The present studies evaluated the effect of phenobarbital, pentobarbital, and thiopental at concentrations comparable to those attained during therapeutic barbiturate-induced coma, on in vitro mitogen-induced lymphocyte activation. Lymphocytes from normal volunteers were incubated for 72 hours in culture medium containing mitogen (phytohemagglutinin) and a range of concentrations of the barbiturates (5 to 833 μg/ml). Three parameters of lymphocyte activation (mitogen-induced blast transformation, 3H-thymidine incorporation, and cell proliferation) were all suppressed by the barbiturates. The suppression was dose-dependent. The greatest suppression was caused by the short-acting barbiturate, thiopental. Lymphocyte responses were much less affected by the long-acting barbiturate, phenobarbital. The intermediate acting barbiturate, pentobarbital, was also intermediate in its ability to inhibit lymphocyte activation. The two- to threefold difference between the effects of thiopental and pentobarbital on lymphocyte function may have direct clinical relevance, since it is primarily these two agents that are employed to induce therapeutic 'barbiturate coma'. Since lymphocyte suppression appears to be much more marked in the presence of thiopental, these observations support a role for the other barbiturates in programs of induced coma.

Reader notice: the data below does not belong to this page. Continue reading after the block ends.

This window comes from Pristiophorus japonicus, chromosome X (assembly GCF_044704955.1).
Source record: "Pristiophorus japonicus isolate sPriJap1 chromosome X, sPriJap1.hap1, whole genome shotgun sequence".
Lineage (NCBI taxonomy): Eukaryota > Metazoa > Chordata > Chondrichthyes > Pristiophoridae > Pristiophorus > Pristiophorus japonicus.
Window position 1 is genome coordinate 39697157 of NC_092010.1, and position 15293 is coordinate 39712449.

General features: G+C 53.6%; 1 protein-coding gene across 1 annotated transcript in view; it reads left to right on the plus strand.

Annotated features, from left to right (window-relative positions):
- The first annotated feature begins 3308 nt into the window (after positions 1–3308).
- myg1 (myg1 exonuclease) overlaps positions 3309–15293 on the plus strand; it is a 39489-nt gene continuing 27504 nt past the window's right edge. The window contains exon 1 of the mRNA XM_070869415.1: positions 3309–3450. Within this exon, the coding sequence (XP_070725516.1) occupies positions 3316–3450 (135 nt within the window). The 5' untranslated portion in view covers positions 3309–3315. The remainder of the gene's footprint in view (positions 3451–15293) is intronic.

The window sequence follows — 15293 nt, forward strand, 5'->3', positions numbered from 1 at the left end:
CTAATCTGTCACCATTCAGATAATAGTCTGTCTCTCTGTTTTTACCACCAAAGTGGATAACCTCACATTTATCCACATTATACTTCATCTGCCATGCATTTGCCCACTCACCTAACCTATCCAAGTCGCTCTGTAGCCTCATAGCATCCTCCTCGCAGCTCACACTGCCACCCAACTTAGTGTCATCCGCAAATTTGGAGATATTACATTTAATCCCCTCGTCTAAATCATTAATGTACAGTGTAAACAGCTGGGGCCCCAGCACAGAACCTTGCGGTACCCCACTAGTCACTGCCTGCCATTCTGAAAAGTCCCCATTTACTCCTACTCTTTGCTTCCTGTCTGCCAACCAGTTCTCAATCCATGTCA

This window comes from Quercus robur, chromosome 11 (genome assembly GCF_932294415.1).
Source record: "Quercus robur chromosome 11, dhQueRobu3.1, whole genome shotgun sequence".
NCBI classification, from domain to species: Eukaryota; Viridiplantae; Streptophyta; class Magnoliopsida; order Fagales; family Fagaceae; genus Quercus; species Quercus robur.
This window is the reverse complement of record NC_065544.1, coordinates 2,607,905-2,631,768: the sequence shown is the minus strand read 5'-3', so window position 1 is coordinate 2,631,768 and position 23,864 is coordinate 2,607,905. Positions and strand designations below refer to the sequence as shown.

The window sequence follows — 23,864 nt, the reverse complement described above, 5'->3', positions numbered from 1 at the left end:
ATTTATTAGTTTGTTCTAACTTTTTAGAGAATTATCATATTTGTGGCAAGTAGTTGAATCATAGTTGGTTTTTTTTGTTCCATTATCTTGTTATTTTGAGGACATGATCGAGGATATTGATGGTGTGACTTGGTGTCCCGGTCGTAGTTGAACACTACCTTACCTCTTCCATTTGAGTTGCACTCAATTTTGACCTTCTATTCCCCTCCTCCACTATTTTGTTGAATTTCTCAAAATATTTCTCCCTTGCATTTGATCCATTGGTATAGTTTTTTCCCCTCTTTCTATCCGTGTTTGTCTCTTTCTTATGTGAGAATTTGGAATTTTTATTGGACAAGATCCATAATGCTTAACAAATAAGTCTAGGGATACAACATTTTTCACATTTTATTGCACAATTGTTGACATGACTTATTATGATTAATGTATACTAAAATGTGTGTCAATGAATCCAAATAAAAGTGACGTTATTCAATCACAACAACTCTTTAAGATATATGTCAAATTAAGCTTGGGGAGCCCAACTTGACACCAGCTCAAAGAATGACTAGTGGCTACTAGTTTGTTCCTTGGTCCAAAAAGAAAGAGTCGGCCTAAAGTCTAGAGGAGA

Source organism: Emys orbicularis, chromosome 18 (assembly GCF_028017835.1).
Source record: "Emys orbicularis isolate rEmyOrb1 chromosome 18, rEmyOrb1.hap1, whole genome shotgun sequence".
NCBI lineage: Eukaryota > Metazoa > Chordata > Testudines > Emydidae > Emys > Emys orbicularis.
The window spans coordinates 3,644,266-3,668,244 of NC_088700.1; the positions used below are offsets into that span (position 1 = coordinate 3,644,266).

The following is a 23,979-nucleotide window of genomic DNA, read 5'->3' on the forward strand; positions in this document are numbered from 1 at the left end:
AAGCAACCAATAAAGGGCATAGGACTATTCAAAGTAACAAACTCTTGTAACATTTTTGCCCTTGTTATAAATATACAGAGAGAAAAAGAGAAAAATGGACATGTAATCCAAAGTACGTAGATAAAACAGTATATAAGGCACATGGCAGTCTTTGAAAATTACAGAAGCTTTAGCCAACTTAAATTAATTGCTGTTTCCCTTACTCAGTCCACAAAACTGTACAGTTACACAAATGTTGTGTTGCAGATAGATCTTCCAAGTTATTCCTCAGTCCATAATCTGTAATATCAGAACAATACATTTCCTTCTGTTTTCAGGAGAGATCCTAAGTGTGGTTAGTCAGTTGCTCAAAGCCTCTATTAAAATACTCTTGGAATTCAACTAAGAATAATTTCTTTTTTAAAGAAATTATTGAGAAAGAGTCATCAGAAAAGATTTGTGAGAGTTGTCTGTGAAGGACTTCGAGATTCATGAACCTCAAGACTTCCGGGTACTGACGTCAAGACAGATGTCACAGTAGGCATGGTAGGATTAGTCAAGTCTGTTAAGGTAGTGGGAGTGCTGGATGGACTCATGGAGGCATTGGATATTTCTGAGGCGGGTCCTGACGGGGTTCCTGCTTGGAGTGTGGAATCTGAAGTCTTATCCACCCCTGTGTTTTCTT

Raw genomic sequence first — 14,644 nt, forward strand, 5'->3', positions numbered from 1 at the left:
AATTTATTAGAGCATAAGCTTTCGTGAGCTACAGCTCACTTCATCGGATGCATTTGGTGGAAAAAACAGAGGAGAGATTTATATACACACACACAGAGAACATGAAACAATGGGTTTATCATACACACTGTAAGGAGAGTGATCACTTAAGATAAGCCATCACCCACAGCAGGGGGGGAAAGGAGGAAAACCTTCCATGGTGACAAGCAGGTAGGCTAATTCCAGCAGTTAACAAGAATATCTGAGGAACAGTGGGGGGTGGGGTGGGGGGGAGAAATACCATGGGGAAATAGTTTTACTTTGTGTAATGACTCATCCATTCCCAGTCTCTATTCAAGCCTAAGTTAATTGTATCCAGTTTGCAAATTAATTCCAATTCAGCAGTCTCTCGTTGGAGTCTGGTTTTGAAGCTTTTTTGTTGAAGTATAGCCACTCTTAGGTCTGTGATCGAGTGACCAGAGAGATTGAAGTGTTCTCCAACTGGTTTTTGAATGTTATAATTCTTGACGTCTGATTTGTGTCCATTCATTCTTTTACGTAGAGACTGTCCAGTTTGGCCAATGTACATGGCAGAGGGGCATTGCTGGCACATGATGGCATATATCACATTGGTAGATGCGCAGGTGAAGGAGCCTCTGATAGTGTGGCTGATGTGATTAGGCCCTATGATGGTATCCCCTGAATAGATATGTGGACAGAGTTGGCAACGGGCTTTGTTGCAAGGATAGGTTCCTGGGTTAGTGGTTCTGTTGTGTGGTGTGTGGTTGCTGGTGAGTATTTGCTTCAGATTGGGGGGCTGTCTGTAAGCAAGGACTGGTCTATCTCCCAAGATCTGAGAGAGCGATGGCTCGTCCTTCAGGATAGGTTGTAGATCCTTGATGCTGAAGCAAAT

ASJC Scopus subject areas
- Clinical Neurology